In the “UN” school, approximately 25 percent of students were new immigrants, 30-35 percent were American-born blacks, and the remainder were 40-45 percent Caucasian. The economic structure ranged from welfare to upper middle class. Continue reading →
In 1955, prompted by the reading problems experience by the child of a friend, Rudolf Flesch wrote the book Why Johnny Can’t Read. The book became a huge bestseller and is still in print today.
Flesch realized that the reason many children were not learning to read was because of method of reading instruction they were exposed to in school. Hirsch called the popular method of his time the “look-say” method. The look-say method was just one of many whole word or whole language or word-guessing methods of teaching reading that have plagued students since the early twentieth century. Continue reading →
Public schools, despite being collectively owned in theory, are in reality owned by no one.
Politico recently commented on a tweet from President Trump regarding “Bible literacy classes” in public schools. The article notes that several state legislatures have introduced the idea and that such classes would be electives and not part of the core curriculum. Inevitably, many will decry the ostensible conflict of church and state, while defenders of the idea see it as an exercise in state autonomy or a return to America’s so-called Christian past. Gray areas of constitutionality, religion, federalism, and local government make for interesting conversation, but I propose a simpler solution and a simpler way of looking at this. Continue reading →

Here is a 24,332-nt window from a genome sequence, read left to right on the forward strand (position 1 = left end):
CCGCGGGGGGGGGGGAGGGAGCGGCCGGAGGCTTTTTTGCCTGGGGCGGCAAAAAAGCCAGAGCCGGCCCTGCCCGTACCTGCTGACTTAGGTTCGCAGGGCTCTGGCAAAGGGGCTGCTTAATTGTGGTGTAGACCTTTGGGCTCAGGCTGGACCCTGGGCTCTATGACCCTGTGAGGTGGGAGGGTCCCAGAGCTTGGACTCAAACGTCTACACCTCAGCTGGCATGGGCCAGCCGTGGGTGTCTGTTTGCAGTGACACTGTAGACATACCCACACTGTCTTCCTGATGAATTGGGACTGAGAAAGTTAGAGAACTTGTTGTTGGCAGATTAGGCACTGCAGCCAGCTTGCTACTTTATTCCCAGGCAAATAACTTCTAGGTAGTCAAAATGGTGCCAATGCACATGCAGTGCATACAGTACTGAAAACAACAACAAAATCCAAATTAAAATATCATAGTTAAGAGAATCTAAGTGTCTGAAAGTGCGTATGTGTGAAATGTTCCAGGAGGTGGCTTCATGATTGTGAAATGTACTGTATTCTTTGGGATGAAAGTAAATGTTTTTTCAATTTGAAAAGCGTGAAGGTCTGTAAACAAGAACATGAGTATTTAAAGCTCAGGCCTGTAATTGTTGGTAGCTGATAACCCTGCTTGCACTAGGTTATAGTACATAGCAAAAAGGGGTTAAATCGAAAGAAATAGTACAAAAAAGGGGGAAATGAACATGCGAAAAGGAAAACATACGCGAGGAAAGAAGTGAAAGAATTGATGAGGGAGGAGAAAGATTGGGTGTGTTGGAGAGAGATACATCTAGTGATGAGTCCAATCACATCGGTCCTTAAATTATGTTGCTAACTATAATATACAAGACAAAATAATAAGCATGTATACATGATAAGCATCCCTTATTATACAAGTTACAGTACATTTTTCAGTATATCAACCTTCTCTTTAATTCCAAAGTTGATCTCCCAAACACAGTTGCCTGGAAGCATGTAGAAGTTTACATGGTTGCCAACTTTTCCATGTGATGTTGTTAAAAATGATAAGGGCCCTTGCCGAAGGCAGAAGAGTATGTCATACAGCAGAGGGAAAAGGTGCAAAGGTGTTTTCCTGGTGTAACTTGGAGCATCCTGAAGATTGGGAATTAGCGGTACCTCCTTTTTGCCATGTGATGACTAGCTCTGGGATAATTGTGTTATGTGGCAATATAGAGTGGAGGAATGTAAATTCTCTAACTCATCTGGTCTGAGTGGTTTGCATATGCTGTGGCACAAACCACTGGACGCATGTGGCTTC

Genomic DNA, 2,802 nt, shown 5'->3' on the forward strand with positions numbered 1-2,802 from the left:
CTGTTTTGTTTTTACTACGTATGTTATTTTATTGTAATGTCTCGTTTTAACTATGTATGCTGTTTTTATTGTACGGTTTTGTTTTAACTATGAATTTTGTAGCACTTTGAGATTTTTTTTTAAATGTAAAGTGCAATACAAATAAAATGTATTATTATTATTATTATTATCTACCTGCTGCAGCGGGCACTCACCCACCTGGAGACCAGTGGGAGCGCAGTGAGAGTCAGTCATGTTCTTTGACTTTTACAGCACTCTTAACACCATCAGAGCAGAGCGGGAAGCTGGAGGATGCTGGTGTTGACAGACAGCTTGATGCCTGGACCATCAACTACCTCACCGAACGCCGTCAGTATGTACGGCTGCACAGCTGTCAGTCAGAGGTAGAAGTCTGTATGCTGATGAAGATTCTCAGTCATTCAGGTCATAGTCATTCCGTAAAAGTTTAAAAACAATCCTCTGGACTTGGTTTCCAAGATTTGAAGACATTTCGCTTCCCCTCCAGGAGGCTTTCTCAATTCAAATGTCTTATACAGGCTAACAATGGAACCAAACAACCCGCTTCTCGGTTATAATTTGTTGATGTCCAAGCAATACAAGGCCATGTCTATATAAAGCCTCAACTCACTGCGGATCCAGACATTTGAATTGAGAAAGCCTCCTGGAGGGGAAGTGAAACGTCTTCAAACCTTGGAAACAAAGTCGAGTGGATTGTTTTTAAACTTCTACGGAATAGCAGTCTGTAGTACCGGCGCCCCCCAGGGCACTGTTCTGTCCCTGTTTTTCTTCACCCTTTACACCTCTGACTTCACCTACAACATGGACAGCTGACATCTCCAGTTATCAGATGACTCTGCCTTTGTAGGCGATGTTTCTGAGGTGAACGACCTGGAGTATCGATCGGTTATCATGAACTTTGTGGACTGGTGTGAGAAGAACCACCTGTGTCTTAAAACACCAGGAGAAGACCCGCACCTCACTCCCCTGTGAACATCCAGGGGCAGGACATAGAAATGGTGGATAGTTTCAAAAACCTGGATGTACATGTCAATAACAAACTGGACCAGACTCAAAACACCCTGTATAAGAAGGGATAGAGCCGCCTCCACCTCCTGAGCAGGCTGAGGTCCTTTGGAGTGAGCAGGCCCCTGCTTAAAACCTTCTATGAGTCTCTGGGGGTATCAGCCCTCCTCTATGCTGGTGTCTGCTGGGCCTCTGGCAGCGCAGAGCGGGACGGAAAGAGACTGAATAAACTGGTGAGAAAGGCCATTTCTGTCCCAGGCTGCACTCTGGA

Adult illiteracy is one of the most overlooked socio-economic problems in America. Illiteracy can increase unemployment and poverty while lowering family stability and community flourishing. Here are five facts you should know about adult illiteracy in America:
1. Illiteracy is the inability to read or write. While complete illiteracy is relatively rare among native English speakers in the U.S., a significant percentage of Americans are functionally illiterate. A person is considered functionally illiterate when they cannot engage in all those activities in which literacy is required for effective functioning of his group and community and also for enabling him to continue to use reading, writing, and calculation for his own and the community’s development. Continue reading →